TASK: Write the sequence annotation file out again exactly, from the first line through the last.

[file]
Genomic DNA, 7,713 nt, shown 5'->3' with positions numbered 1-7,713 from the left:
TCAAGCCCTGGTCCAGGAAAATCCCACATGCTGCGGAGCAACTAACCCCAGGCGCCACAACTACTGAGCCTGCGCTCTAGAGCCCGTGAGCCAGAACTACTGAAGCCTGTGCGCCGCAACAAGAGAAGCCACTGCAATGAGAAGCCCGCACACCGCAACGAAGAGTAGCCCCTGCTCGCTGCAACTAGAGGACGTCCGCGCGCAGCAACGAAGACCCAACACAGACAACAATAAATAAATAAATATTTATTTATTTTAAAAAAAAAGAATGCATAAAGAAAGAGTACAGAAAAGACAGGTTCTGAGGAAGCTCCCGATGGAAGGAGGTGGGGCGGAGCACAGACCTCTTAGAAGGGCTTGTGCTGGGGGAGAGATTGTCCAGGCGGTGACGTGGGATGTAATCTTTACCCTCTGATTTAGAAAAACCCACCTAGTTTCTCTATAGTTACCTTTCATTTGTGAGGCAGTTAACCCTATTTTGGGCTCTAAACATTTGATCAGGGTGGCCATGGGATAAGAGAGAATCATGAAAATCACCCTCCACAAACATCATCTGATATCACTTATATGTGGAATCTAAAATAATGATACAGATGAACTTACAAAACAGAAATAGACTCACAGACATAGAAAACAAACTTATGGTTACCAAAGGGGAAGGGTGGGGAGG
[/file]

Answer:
Genomic DNA, 7,713 nt, shown 5'->3' with positions numbered 1-7,713 from the left:
TCAAGCCCTGGTCCAGGAAAATCCCACATGCTGCGGAGCAACTAACCCCAGGCGCCACAACTACTGAGCCTGCGCTCTAGAGCCCGTGAGCCAGAACTACTGAAGCCTGTGCGCCGCAACAAGAGAAGCCACTGCAATGAGAAGCCCGCACACCGCAACGAAGAGTAGCCCCTGCTCGCTGCAACTAGAGGACGTCCGCGCGCAGCAACGAAGACCCAACACAGACAACAATAAATAAATAAATATTTATTTATTTTAAAAAAAAAGAATGCATAAAGAAAGAGTACAGAAAAGACAGGTTCTGAGGAAGCTCCCGATGGAAGGAGGTGGGGCGGAGCACAGACCTCTTAGAAGGGCTTGTGCTGGGGGAGAGATTGTCCAGGCGGTGACGTGGGATGTAATCTTTACCCTCTGATTTAGAAAAACCCACCTAGTTTCTCTATAGTTACCTTTCATTTGTGAGGCAGTTAACCCTATTTTGGGCTCTAAACATTTGATCAGGGTGGCCATGGGATAAGAGAGAATCATGAAAATCACCCTCCACAAACATCATCTGATATCACTTATATGTGGAATCTAAAATAATGATACAGATGAACTTACAAAACAGAAATAGACTCACAGACATAGAAAACAAACTTATGGTTACCAAAGGGGAAGGGTGGGGAGG